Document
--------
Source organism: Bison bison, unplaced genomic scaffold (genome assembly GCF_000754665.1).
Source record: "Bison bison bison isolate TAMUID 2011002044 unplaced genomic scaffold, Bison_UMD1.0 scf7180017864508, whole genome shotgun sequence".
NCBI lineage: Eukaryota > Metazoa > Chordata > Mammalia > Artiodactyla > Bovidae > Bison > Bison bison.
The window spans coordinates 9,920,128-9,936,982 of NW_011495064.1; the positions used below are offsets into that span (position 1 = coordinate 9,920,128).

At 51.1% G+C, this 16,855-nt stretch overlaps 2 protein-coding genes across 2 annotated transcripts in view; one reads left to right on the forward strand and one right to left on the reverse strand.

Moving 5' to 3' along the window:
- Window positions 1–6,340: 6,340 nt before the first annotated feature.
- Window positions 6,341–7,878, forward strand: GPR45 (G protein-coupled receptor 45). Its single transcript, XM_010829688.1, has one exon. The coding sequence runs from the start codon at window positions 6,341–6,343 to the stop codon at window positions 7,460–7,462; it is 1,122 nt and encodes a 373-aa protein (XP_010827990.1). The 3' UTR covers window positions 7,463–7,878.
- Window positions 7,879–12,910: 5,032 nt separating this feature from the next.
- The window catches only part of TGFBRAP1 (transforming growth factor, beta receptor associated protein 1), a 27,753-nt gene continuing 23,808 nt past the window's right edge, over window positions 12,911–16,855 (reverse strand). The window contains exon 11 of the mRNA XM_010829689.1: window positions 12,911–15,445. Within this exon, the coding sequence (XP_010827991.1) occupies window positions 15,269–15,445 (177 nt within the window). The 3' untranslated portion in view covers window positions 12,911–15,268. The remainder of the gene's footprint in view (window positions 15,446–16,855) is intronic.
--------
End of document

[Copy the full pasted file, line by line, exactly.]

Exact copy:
Source organism: Bison bison, unplaced genomic scaffold (genome assembly GCF_000754665.1).
Source record: "Bison bison bison isolate TAMUID 2011002044 unplaced genomic scaffold, Bison_UMD1.0 scf7180017864508, whole genome shotgun sequence".
NCBI lineage: Eukaryota > Metazoa > Chordata > Mammalia > Artiodactyla > Bovidae > Bison > Bison bison.
The window spans coordinates 9,920,128-9,936,982 of NW_011495064.1; the positions used below are offsets into that span (position 1 = coordinate 9,920,128).

At 51.1% G+C, this 16,855-nt stretch overlaps 2 protein-coding genes across 2 annotated transcripts in view; one reads left to right on the forward strand and one right to left on the reverse strand.

Moving 5' to 3' along the window:
- Window positions 1–6,340: 6,340 nt before the first annotated feature.
- Window positions 6,341–7,878, forward strand: GPR45 (G protein-coupled receptor 45). Its single transcript, XM_010829688.1, has one exon. The coding sequence runs from the start codon at window positions 6,341–6,343 to the stop codon at window positions 7,460–7,462; it is 1,122 nt and encodes a 373-aa protein (XP_010827990.1). The 3' UTR covers window positions 7,463–7,878.
- Window positions 7,879–12,910: 5,032 nt separating this feature from the next.
- The window catches only part of TGFBRAP1 (transforming growth factor, beta receptor associated protein 1), a 27,753-nt gene continuing 23,808 nt past the window's right edge, over window positions 12,911–16,855 (reverse strand). The window contains exon 11 of the mRNA XM_010829689.1: window positions 12,911–15,445. Within this exon, the coding sequence (XP_010827991.1) occupies window positions 15,269–15,445 (177 nt within the window). The 3' untranslated portion in view covers window positions 12,911–15,268. The remainder of the gene's footprint in view (window positions 15,446–16,855) is intronic.